I’m about to talk to you about your company’s retirement plan and your role in ensuring people’s current stability doesn’t impact their future stability. But before I was going to do that, I had planned on listing all the other things you’re in charge of too. That list was overwhelming, so instead I’m just going to make my case as to why you need to make room in your brain for the likely retirement crisis within your organization.
You know how difficult it is to provide an attractive retirement plan for your employees. You have to pick attractive investment options, make sure fees are reasonable, offer education opportunities, and review the impact of your match strategy. Giving your co-workers even the slightest chance at a successful retirement is a lot of work.
Employees regularly battle the need to balance their financial futures with their very real financial present. Sure, they know it’s important to save for retirement consistently and aggressively, but decisions they’ve previously made and current obligations are preventing them from doing it.
Here’s what I mean.
John is 32 and makes a good income. However, he just spent nearly $80,000 on a truck that will limit him to “hitting the match” for the next 7 years because the payments are so large. It’s really easy to say his decision isn’t your problem, but the thing is – it is.
Sarah is a single mom and has trouble making ends meet because her ex-partner doesn’t pay his child support regularly. She’s worked with you for three years but has yet to start contributing to her 401(k) because she doesn’t have the financial stability to do so. Again, whether you like it or not, this is a problem for you too.
Madison is an outstanding executive and is one of those people you can’t imagine your company being without. However, she has tens of thousands of dollars’ worth of student loans from her master’s degree, which helped make her so attractive to you in the first place. Those payments are keeping her from making any contribution to her retirement account. Her financial fragility will be an issue for you soon, if it isn’t already.
Situations like these cause people to knowingly (or unknowingly) ignore their financial futures. And, unless your employees can achieve a base level of financial stability, these sorts of situations will repeat themselves. The retirement plan you’ve spent so much time and effort on will go underutilized, if not unused altogether, by a number of people who need the benefits it offers.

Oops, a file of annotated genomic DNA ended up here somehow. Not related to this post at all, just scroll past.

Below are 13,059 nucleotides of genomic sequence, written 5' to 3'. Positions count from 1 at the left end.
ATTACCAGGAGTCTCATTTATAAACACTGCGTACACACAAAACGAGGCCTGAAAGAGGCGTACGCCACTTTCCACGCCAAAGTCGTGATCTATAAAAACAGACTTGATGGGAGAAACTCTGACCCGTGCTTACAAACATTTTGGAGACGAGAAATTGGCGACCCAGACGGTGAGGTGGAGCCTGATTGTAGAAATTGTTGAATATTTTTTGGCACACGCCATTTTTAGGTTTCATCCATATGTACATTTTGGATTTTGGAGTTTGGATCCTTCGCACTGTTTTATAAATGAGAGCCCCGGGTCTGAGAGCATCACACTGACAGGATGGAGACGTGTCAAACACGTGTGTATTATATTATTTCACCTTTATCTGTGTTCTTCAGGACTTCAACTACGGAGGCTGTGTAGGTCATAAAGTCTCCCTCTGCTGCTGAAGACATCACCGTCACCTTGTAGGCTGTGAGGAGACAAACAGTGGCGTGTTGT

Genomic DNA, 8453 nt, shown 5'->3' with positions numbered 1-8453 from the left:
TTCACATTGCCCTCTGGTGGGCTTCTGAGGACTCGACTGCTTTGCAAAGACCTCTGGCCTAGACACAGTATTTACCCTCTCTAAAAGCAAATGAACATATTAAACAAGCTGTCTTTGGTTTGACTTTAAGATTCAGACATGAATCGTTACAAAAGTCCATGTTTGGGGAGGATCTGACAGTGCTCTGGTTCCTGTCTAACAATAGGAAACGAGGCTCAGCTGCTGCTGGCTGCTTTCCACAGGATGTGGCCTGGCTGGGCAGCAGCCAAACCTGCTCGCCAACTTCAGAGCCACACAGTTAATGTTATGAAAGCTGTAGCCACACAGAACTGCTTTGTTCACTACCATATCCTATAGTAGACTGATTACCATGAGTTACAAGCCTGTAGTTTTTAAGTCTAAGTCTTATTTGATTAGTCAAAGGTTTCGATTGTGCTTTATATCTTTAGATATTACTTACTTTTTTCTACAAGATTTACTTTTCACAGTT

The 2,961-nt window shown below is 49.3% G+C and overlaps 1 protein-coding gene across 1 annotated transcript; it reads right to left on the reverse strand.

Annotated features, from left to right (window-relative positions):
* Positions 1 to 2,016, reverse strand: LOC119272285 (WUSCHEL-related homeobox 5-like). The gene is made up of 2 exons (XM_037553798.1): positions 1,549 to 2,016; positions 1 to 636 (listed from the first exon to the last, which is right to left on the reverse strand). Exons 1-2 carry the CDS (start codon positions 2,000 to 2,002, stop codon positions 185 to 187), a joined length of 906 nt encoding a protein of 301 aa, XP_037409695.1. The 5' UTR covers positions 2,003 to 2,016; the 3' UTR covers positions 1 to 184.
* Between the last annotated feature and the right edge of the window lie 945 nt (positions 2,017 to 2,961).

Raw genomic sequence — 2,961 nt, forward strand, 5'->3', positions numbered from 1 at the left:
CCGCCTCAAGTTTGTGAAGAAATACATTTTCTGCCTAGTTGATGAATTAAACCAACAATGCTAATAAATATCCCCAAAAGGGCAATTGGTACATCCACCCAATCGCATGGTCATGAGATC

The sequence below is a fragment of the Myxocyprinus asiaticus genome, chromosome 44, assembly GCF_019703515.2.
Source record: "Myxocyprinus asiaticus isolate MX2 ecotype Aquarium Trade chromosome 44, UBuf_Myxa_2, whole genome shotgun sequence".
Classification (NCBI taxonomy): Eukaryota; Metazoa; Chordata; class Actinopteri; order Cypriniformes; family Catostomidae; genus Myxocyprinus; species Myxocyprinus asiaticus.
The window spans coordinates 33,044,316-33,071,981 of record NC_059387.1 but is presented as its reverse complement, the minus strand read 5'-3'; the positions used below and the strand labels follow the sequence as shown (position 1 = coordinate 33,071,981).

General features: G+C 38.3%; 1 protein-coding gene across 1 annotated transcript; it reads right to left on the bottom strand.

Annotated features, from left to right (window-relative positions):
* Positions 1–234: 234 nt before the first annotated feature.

I regularly encounter organizations who struggle badly in this area. While a significant amount of resources are spent on providing opportunities for the financial future of your workforce, and rightfully so, the opportunity to help the same people overcome the financial stress they presently face, often goes ignored. If you want a widely impactful retirement plan, the present must be addressed.
A financially stable employee has better morale, higher productivity, and the likelihood of their on-time retirement is greatly enhanced. It’s a genuine win-win situation for both you as an employer and your people. Unfortunately, financial wellness is sometimes viewed as a check-the-box item in many workplaces. If the concept of financial wellness is taken seriously and consistently promoted in your workplace, however, tremendous progress can be made toward achieving financial stability for your employees and making a difference in the long-term health of your organization.
Peter Dunn a.k.a. Pete the Planner® is an award-winning financial expert. He’s a USA TODAY columnist, the author of ten books, and the CEO and Founder of Your Money Line and Hey Money. Pete is also the host of a popular radio show and podcast The Pete the Planner Show and appears regularly on TV and nationally syndicated radio programs. Pete is regularly considered one of the foremost experts on financial wellness.